Helping Inheritors Navigate, Understand the Complexities of Wealth
Six ways the rising generation can productively integrate wealth into their lives
Byline: Sarah Schlesinger
Estimated read time: ~4-5 minutes
Having worked with affluent families for over 20 years, when I ask them what keeps them up most nights, roughly 90% of them respond with fear surrounding raising their children in a wealthy environment. Many of these parents didn’t grow up with wealth, while those who did regret that not enough attention was paid to the experience of inheritance and its challenges, rather than the obvious benefits and responsibilities.
Wealth inheritors face many challenges that are often difficult to discuss. As a minority, they must deal with a degree of social alienation—but as a privileged minority, it feels unseemly to complain or to ask for help. Social media, political rhetoric, and popular culture (movies, television) shape the narrative that inherited wealth is bad and that inheritors are out of touch, selfish, and even unpatriotic. Growing up in an environment where inheritors often feel disliked or ridiculed can have a devastating impact on kids who had no choice in the circumstance to which they were born.
For young inheritors, negative messaging around wealth in the media like political rhetoric “Tax the Rich” or pop culture shows like Schitt’s Creek perpetuate the casting of the wealthy as entitled, selfish, out-of-touch, and can make it difficult for young inheritors to form positive self-images and sustain meaningful, interpersonal relationships.
Early intervention is crucial to empower rising gens to build self-esteem, find their passion, and claim their voice within their family, social, and professional circles. Therefore, it is important for families to invest in educational resources for next gens on what we call family wealth integration, or, how family members integrate wealth successfully into their lives.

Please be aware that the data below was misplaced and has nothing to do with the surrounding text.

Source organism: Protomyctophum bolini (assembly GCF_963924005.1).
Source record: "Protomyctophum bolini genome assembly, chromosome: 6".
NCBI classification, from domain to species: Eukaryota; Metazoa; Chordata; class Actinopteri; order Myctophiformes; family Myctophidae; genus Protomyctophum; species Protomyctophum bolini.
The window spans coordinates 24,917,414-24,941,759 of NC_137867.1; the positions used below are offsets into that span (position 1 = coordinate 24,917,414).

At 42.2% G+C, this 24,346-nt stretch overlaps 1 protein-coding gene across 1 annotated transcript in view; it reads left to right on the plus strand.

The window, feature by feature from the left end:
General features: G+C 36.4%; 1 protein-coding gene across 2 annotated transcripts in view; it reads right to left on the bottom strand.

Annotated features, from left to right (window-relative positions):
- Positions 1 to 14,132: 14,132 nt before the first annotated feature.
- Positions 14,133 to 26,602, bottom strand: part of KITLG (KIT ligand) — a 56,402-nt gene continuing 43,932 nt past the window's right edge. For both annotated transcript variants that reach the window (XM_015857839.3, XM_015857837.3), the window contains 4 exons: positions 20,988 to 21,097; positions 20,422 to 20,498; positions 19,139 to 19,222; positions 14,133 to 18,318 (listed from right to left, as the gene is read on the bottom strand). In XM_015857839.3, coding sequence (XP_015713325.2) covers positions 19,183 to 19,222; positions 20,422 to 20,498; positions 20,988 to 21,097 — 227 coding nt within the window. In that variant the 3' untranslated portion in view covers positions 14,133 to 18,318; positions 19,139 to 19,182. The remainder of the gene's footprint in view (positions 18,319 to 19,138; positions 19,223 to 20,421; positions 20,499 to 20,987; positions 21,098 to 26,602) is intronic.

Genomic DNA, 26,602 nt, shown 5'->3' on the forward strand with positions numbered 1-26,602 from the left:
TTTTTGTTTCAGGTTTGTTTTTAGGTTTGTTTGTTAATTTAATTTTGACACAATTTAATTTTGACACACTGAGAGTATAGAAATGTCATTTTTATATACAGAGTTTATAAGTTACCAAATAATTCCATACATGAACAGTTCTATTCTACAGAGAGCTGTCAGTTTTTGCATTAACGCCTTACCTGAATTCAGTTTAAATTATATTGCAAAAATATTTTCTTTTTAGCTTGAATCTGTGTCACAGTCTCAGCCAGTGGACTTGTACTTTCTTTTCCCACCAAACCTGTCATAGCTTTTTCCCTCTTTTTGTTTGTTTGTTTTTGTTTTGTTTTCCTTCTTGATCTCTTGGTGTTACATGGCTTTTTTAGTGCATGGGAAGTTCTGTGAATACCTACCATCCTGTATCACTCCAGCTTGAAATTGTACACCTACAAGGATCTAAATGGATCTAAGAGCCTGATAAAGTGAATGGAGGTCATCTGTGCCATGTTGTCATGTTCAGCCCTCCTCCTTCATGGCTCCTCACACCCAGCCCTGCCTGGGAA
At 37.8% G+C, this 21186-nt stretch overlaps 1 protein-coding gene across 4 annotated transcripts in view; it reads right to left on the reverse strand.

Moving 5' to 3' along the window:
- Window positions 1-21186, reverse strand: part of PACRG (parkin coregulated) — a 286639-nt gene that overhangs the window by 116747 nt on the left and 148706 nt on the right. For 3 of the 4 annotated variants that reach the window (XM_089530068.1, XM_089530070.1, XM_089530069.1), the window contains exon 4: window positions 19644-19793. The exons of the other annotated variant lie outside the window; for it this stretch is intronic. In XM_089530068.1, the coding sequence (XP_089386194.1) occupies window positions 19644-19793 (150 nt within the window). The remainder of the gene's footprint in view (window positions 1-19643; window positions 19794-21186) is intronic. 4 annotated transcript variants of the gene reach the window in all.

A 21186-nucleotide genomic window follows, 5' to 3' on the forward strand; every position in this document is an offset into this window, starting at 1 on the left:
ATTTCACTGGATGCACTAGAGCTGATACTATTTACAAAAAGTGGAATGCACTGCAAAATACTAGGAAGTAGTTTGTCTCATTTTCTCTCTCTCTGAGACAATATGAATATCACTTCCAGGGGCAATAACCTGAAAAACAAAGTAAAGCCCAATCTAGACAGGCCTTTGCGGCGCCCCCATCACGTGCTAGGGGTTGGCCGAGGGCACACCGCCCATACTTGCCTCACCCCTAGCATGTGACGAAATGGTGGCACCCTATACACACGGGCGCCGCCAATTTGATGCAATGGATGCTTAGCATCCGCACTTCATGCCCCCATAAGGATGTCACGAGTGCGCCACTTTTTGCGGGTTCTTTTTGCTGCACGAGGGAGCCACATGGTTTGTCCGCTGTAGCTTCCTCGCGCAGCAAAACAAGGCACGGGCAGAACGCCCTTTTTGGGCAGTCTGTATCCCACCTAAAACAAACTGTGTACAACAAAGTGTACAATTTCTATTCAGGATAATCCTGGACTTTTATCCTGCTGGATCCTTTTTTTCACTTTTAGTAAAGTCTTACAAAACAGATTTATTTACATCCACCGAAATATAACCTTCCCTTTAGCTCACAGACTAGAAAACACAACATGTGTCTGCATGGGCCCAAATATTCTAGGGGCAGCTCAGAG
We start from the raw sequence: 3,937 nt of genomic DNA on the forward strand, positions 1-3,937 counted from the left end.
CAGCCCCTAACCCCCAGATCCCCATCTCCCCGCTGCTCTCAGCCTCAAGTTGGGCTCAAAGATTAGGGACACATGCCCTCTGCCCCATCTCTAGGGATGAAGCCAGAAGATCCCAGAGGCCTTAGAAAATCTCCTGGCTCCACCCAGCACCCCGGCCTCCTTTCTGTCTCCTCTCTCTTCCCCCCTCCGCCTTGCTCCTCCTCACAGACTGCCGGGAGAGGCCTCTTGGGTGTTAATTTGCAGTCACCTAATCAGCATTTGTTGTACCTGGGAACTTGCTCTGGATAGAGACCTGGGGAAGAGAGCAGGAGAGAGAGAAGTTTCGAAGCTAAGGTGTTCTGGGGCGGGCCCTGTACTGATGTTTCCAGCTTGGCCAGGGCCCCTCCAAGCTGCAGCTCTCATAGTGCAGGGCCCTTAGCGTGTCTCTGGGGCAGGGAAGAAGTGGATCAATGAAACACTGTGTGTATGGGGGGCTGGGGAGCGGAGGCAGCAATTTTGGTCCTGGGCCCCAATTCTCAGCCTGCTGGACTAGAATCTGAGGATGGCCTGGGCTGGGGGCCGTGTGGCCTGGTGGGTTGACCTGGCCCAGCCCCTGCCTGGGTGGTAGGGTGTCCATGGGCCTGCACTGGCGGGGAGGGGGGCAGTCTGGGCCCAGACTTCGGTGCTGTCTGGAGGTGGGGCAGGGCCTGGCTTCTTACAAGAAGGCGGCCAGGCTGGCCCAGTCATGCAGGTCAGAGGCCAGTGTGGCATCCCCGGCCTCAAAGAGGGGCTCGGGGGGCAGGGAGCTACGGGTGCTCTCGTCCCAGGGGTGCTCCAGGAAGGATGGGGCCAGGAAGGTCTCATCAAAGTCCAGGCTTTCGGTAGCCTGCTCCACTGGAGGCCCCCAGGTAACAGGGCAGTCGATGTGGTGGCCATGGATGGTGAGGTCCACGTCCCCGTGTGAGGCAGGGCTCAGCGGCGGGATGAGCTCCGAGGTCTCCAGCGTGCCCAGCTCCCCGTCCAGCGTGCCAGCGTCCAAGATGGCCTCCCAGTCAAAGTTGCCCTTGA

At Continuity, we help multigenerational families navigate through challenges and assist them in integrating wealth into their lives productively. Below, we offer inheritors six pieces of advice on how to understand the bias against the wealthy and develop strategies to better deal with it when it occurs in their lives.
1. Understand values and beliefs
Emotions and beliefs around money are incredibly important. Because inheritances are often not just about money, the goal of financial education should extend beyond the promotion of responsible financial behaviors. It may involve ensuring future generations understand the family’s values that underlie their vision for how the wealth will be used. The translation of these values across generations may help extend the family’s legacy in informing career choices or shaping philanthropic activities. In some cases, preserving values may be just as important as sustaining financial capital.
2. Know the family history
A sense of legacy pulls things together for inheritors. Understanding where the money came from helps to create a sense of pride in the values, hard work, and entrepreneurial spirit of those who created and managed the wealth before them. Keeping that legacy alive through cherished family traditions can be a source of meaning and pride for the inherited wealth.